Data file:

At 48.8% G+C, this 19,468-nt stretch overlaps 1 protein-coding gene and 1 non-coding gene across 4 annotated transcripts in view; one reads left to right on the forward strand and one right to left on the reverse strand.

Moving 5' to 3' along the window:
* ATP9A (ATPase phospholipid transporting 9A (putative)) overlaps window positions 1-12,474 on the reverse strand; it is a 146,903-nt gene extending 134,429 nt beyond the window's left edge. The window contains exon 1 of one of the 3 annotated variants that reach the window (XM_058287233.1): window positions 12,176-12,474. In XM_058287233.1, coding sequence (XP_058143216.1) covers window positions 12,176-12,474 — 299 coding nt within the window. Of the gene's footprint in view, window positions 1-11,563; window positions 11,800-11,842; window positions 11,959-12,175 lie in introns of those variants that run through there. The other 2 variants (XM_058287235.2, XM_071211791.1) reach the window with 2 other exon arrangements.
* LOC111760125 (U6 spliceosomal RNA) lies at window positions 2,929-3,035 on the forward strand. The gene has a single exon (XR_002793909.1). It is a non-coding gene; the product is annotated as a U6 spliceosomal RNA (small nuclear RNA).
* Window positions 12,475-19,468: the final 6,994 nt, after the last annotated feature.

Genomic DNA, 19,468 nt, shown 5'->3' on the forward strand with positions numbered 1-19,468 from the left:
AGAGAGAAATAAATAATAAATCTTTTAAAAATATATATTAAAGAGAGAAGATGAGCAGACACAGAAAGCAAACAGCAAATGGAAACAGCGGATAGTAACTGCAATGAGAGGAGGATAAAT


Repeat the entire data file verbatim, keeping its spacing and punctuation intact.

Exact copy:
At 48.8% G+C, this 19,468-nt stretch overlaps 1 protein-coding gene and 1 non-coding gene across 4 annotated transcripts in view; one reads left to right on the forward strand and one right to left on the reverse strand.

Moving 5' to 3' along the window:
* ATP9A (ATPase phospholipid transporting 9A (putative)) overlaps window positions 1-12,474 on the reverse strand; it is a 146,903-nt gene extending 134,429 nt beyond the window's left edge. The window contains exon 1 of one of the 3 annotated variants that reach the window (XM_058287233.1): window positions 12,176-12,474. In XM_058287233.1, coding sequence (XP_058143216.1) covers window positions 12,176-12,474 — 299 coding nt within the window. Of the gene's footprint in view, window positions 1-11,563; window positions 11,800-11,842; window positions 11,959-12,175 lie in introns of those variants that run through there. The other 2 variants (XM_058287235.2, XM_071211791.1) reach the window with 2 other exon arrangements.
* LOC111760125 (U6 spliceosomal RNA) lies at window positions 2,929-3,035 on the forward strand. The gene has a single exon (XR_002793909.1). It is a non-coding gene; the product is annotated as a U6 spliceosomal RNA (small nuclear RNA).
* Window positions 12,475-19,468: the final 6,994 nt, after the last annotated feature.

Genomic DNA, 19,468 nt, shown 5'->3' on the forward strand with positions numbered 1-19,468 from the left:
AGAGAGAAATAAATAATAAATCTTTTAAAAATATATATTAAAGAGAGAAGATGAGCAGACACAGAAAGCAAACAGCAAATGGAAACAGCGGATAGTAACTGCAATGAGAGGAGGATAAAT